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Hitler as the face of evil

By Mamtimin Ala - posted Friday, 21 June 2024

When Hannah Arendt observed Adolf Eichmann at a trial in Jerusalem in 1963, she was aghast at witnessing an average German individual, a bureaucrat, appearing so ordinary and speaking so persistently to defend his position and refusing to take any responsibility for what he individually did-to oversee the mass deportation of Jews to ghettos and concentration camps as a critical figure in the "Final Solution."

What stood out in this trial was not just the banality of evil, as Arendt summed up, as the essence of an embodiment of evil in ordinary bureaucrats unable or unwilling to think critically about the consequences of their actions, but also the crime Eickmann committed not out of inherent malice, pathological sadism, or moral corruption but out of blind conformity to authority-the authority of totalitarianism.

She concluded in her final (and unfinished) 1977 book, The Life of the Mind, "The sad truth is that most evil is done by people who never make up their minds to be good or evil."


The concept of evil has long captivated the minds of philosophers and theologians, intriguing them with its origin, pervasiveness, reality and rationale. Some Christians, like followers of other Abrahamic religions such as Judaism and Islam, have grappled with the presence of evil in a world supposedly created by a benevolent God.

The crux of the perplexity does not lie simply in reconciling a good God with the creation of evil but in understanding how he allows a good person to suffer unfairly and why He "disappears" in the event of the greatest evil happening, as some Jewish victims of the Holocaust lamented in the Nazi concentration camps.

In Christianity, the face of Jesus Christ reveals the imminent fragility of the transcendent God, manifesting divine goodness, boundless suffering, and everlasting salvation. However, the antithesis of good has never been personified with such a grandiose visage. The face of Jesus Christ is often depicted as noble and virtuous. In contrast, the face of evil is imagined as grotesque and vile, with no universal face, apart from some paintings of Satan by some painters historically. Strictly speaking, evil had no face that everybody recognised for a long time.

Without a divine representation of evil, humans have turned to secular and historical figures to bring the concept of evil to light-to our consciousness, communication and reflection. By doing so, they aimed to acknowledge the existence of evil in a tangible form, with a human face, rooted in real-life atrocities and horrors, as opposed to good. In the 20th century, Hitler ticked off all the boxes of these criteria to become the face of evil, allowing people to project their fears, hate, anxieties, dreams, and expectations about how they perceive their world, express their moral values, feelings, and judgments, and imagine the never-ending war between good and evil.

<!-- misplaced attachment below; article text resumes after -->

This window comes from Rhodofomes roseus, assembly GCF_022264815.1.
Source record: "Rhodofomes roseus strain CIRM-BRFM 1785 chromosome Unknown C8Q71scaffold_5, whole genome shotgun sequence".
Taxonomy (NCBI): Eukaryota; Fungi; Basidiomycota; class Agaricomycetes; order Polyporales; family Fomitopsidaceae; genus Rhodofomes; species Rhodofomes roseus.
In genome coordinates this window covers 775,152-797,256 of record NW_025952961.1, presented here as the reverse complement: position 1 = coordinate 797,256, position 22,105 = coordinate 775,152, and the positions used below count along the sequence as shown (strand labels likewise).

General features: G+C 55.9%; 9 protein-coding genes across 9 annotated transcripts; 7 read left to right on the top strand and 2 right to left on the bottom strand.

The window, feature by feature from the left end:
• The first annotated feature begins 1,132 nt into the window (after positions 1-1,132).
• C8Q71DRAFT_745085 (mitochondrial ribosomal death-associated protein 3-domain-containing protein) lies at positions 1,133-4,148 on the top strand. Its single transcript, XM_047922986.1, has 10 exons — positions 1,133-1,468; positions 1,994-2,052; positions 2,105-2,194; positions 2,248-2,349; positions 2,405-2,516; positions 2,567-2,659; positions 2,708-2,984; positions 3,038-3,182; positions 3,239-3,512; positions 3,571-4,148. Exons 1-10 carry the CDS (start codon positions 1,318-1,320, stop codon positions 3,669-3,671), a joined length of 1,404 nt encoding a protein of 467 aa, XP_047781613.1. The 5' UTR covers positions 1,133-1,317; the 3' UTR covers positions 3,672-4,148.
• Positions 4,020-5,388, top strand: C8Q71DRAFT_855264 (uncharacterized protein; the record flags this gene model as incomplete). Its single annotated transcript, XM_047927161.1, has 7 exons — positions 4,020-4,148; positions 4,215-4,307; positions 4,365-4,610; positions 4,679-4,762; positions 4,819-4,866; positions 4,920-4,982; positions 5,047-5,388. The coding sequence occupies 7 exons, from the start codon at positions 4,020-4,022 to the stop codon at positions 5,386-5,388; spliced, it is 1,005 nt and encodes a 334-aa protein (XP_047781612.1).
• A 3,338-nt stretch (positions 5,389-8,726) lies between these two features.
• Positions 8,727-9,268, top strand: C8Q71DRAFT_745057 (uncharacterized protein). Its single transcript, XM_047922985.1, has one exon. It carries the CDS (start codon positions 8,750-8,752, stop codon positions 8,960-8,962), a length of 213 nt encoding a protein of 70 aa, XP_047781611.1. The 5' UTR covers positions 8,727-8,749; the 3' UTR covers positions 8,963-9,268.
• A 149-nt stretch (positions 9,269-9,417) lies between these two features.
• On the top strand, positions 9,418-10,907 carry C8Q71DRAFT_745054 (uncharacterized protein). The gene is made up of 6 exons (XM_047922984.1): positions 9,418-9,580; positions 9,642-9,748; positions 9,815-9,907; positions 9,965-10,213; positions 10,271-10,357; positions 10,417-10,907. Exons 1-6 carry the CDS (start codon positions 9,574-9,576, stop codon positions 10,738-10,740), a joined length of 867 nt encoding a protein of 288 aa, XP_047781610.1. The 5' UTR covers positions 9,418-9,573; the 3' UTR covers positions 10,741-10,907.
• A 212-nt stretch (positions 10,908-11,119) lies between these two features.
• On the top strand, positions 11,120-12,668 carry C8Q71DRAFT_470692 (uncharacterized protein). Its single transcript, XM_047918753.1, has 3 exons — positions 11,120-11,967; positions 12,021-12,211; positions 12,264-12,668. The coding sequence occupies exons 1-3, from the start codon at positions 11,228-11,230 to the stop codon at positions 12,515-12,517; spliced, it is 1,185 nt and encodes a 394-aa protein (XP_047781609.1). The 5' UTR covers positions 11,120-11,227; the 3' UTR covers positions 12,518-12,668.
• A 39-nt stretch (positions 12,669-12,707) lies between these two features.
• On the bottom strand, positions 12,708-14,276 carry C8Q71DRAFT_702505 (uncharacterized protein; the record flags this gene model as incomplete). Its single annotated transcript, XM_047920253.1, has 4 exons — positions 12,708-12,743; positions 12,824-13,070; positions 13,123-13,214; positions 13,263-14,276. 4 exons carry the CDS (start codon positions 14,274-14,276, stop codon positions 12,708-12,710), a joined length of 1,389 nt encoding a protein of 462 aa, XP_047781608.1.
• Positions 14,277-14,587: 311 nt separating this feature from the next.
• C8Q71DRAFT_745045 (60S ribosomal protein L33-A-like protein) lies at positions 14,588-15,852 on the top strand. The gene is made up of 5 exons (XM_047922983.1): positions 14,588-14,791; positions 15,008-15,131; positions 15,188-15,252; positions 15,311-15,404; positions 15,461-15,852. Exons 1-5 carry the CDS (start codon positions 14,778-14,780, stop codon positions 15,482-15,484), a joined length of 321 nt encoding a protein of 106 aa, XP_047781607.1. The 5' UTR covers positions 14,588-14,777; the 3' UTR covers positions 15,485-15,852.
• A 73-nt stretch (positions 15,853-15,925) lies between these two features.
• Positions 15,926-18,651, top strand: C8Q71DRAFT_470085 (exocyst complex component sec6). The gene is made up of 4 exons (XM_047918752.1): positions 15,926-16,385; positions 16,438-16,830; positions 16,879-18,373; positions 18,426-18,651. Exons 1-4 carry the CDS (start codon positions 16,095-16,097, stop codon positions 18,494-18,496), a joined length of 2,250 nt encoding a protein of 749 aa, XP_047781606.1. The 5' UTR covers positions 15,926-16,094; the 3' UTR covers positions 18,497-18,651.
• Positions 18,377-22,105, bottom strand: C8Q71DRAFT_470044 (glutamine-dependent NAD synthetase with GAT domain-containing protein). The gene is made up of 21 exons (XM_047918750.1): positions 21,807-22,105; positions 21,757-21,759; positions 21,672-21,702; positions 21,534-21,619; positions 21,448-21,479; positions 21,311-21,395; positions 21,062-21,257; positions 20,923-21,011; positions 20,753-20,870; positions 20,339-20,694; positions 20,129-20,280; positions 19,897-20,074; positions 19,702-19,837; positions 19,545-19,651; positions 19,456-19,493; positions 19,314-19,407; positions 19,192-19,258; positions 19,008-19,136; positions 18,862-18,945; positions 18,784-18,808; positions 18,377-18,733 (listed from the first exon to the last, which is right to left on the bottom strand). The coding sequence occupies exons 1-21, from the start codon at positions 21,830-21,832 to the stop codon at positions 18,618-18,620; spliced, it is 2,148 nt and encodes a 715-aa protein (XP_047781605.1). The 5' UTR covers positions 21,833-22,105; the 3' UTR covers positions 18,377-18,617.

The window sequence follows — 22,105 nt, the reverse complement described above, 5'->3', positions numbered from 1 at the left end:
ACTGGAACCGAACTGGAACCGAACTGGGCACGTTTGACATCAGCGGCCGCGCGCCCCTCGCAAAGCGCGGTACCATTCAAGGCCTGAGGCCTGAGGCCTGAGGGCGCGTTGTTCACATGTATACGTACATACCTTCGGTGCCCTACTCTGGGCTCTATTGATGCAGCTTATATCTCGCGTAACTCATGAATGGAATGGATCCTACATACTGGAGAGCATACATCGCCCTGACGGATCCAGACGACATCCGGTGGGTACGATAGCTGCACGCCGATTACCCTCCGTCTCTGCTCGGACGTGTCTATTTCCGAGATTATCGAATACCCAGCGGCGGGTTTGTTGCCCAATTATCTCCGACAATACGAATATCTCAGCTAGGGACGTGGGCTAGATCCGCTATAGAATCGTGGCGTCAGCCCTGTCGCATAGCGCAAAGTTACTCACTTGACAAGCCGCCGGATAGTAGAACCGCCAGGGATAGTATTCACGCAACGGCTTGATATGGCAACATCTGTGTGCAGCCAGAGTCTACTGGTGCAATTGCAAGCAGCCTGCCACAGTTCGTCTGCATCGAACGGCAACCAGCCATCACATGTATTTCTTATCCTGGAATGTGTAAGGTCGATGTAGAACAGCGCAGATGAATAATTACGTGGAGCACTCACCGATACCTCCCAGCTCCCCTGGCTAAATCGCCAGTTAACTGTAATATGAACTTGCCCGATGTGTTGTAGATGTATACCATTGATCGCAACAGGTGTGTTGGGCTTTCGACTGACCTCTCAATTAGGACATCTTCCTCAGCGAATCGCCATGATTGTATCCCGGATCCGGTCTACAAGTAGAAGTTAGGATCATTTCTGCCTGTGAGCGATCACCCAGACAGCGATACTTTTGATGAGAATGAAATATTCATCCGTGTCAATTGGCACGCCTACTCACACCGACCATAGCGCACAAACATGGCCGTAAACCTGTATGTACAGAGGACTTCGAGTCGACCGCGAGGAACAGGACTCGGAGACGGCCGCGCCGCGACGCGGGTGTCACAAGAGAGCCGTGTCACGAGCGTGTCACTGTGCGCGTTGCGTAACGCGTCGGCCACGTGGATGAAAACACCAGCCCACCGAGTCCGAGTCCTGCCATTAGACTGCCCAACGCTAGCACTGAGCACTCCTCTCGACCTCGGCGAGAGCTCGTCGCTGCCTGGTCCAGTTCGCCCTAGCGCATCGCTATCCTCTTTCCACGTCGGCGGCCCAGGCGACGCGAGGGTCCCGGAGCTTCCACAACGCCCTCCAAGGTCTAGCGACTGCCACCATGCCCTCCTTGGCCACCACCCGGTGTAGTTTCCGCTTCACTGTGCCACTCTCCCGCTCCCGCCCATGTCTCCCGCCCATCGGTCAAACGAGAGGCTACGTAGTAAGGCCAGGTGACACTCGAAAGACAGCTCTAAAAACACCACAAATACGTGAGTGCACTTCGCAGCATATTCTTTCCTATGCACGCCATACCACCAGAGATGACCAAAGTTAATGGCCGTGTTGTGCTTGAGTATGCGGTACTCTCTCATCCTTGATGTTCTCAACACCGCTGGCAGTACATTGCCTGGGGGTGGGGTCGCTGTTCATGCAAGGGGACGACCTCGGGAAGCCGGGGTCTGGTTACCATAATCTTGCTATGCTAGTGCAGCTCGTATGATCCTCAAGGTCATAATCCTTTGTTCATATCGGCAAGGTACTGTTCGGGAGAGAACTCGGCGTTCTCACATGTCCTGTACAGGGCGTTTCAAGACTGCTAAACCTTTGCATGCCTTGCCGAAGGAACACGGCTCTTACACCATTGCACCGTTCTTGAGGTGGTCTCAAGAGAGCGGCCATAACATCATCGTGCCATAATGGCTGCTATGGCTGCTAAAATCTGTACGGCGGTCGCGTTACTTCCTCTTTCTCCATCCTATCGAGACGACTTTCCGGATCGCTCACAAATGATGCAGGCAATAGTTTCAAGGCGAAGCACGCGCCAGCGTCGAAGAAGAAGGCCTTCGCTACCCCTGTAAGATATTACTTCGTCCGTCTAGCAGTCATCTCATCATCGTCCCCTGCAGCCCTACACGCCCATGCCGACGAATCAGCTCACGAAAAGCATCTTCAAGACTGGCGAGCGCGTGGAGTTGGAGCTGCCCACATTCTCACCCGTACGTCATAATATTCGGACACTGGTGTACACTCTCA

Arguably, Hitler has become one of the most enduring symbols of evil, serving as a timeless benchmark against which the actions of others are observed, evaluated, and judged. This symbol has been used more in politics than anywhere else. However, its use has never been simple, straightforward, or consistent.

Often, it is used, abused, and overused for political gain. For example, politicians from various backgrounds have been likened to Hitler, including American Presidents like Donald Trump, Barack Obama, and George W. Bush, European leaders such as Vladimir Putin, Marine Le Pen, and Angela Merkel and non-Western heads of state such as Recep Tayyip Erdogan, Rodrigo Duterte, and Hugo Chavez. However, such comparisons are fraught with controversy and ethical concerns.


Ironically and sadly, the actual malevolent politicians who committed nearly identical or worse crimes against humanity and genocide have never been likened or equated to Hitler consistently and adequately, i.e., Xi Jinping. Instead, Xi Jinping, a mastermind of the Uyghur genocide, which is still ongoing in the very eyes and silence of the world, has been praised by others as a "terrific guy."

It highlights the relativistic, selective, and problematic aspects of using Hitler as the only or the most convincing epitome of evil. If the reason for using Hitler as the symbol of evil is based on the number of people he killed, then Mao Zedong or Stalin would be more appropriate for that title, along with others, if it is based on how heinous the ideology that they represented, then Lenin, Stalin, Mao, and among others would be equally suitable candidates for this title.

Furthermore, comparing individuals to Hitler is often done to elicit an intense and sometimes radical reaction towards certain politicians, policies, and political ideologies, committing fallacies of misattribution, hasty generalisation, and confirmation bias. It comes across as a manifestation of intense hatred personified by Hitler's name and image rather than a serious, fair, and valid moral argument, outrage and accusation.

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About the Author

Dr Mamtimin Ala is an Australian Uyghur based in Sydney, and holds the position of President of the East Turkistan Government in Exile. He is the author of Worse than Death: Reflections on the Uyghur Genocide, a seminal work addressing the critical plight of the Uyghurs. For insights and updates, follow him on Twitter: @MamtiminAla.

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